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Microsoft Previews its Flash Alternative

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As expected, Microsoft on Monday released a Community Technology Preview of WPF/E, the company's so-called "Flash killer." But perhaps more important than the implication for Flash is Microsoft's contention that the difference between Windows and the Web is disappearing.

Specifically, WPF/E is a subset of the Windows Presentation Foundation that utilizes cross-browser Web technologies and is designed to run on multiple operating systems and even mobile devices. Like Flash, WPF/E works as a browser plug-in and can display vector-based graphics, animation and video.

WPF/E was introduced at PDC 2005 and further showcased at Microsoft's MIX '06 event in Las Vegas earlier this year. It relies on XAML and JavaScript to build pages, and also contains a small, cross platform subset of the CLR and .NET Framework that runs C# or VB.NET code.

Microsoft's recently introduced Expression Studio tools fully support WPF/E; XAML code can be developed by Expression Blend and Design, and Design can export interfaces directly into WPF/E. The idea is that developers can use the same tools to build applications for both the desktop and the Web, even utilizing the same interfaces.

"Web and Windows is a deliniating mark that doesn't really exist anymore," Forest Key, Director of Web and Client UX Platform Marketing for Microsoft's developer division, explained to BetaNews. Such a statement is surprising coming from a company that has fought fiercely to protect its software sales in the face of an emerging Web-centric application industry pioneered by the likes of Google.

Unlike full-fledged Windows Vista applications, however, WPF/E is lightweight, which is why it was named as such: Windows Presentation Foundation/Everywhere (although, Microsoft says it will rename the product for the final launch). The Active X plug-in for Internet Explorer is only 1.1 megabytes.

Moreover, WPF/E is completely cross platform. The final release, due in the first half of 2007, will run on both Windows and the Mac, with support for IE, Firefox and even Apple's Safari Web browsers. In the second half of next year, Microsoft will add support for the .NET Compact Framework, meaning WPF/E will run on mobile devices as well.

While the comparisons to Flash are obvious, Microsoft's Key cites a big difference for developers: a WPF/E application is "not a compiled binary that is delivered down to a Flash player." Instead, all of the code is standards based and the graphics make use of XAML.

Still, Adobe is likely to be on edge after Monday's announcement. WPF/E is encroaching on territory long held by Flash on the Web, and like Microsoft, Adobe is also endeavoring to embed Flash into mobile devices such as cell phones.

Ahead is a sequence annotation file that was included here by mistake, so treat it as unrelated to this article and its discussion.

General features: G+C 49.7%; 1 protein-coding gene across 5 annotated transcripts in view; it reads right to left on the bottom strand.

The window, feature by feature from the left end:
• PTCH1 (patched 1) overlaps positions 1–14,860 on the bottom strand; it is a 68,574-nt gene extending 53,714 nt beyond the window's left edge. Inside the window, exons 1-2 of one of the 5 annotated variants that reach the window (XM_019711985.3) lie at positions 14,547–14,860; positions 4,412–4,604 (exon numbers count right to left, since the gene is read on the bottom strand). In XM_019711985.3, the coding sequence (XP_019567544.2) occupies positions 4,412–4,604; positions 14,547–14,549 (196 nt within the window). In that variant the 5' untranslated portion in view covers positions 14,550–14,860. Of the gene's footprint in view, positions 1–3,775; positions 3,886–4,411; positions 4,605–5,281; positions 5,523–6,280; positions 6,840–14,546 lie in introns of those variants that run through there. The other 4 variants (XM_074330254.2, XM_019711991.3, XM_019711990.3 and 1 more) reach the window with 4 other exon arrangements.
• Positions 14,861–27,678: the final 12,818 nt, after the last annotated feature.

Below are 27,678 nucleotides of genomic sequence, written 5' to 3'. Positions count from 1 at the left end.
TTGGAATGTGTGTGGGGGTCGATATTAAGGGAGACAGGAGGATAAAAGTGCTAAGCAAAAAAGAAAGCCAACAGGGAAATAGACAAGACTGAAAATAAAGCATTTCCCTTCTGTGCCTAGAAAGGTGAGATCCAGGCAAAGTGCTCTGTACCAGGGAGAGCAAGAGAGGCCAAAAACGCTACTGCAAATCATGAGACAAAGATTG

Perhaps most interesting about WPF/E is Microsoft's push to reinvigorate Windows Media Video as a major distribution format over the Web. Although WMV can now be found on DVD players and the WMV-based VC1 codec is part of both HD DVD and Blu-ray, Flash video has slipped in the back door and beaten both Microsoft and RealNetworks when it comes to video on the Web thanks to sites like YouTube and Google Video.

Microsoft is hoping to change that with WPF/E. The plug-in will natively support playing back WMV clips, and a new tool -- Expression Media Encoder -- will make publishing video for the Web simple and quick. With Windows Media Player for the Mac abandoned, WPF/E will also replace Flip4Mac as the primary way for Mac users to view Windows Media on the Web, Key said.

"What makes WPF/E really nice from a developer perspective is that it is easy to integrate it within existing HTML pages and sites. Developers can write standard JavaScript within an HTML page to directly manipulate and program against any XAML DOM element, storyline animation, or video within WPF/E," explained Microsoft developer Scott Guthrie.

"This enables developers to easily add WPF/E assets to their existing AJAX-enabled HTML solutions today, and be able to use a single code-base with a consistent AJAX framework to work against both the HTML and XAML DOMs on the page at the same time."

But a grandiose vision doesn't necessarily translate into success, and Microsoft knows it has a long way to go to bring developers on board. The company is planning to hold its second-annual MIX conference in Las Vegas this spring, which will serve to convince programmers and application designers to adopt its next-generation tools.
Source: BetaNews
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post #2 of 4
I'm waiting to type in "www.google.com" and a window pops up on my desktop like I opened up the Control Panel
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post #3 of 4
Flash is so common its gonna be hard to "kill". The Studio 8 suite is just such a great product.
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post #4 of 4
Quote:
Originally Posted by StepsAscend View Post
Flash is so common its gonna be hard to "kill". The Studio 8 suite is just such a great product.
And one of the most downloaded software on torrents(piracy).
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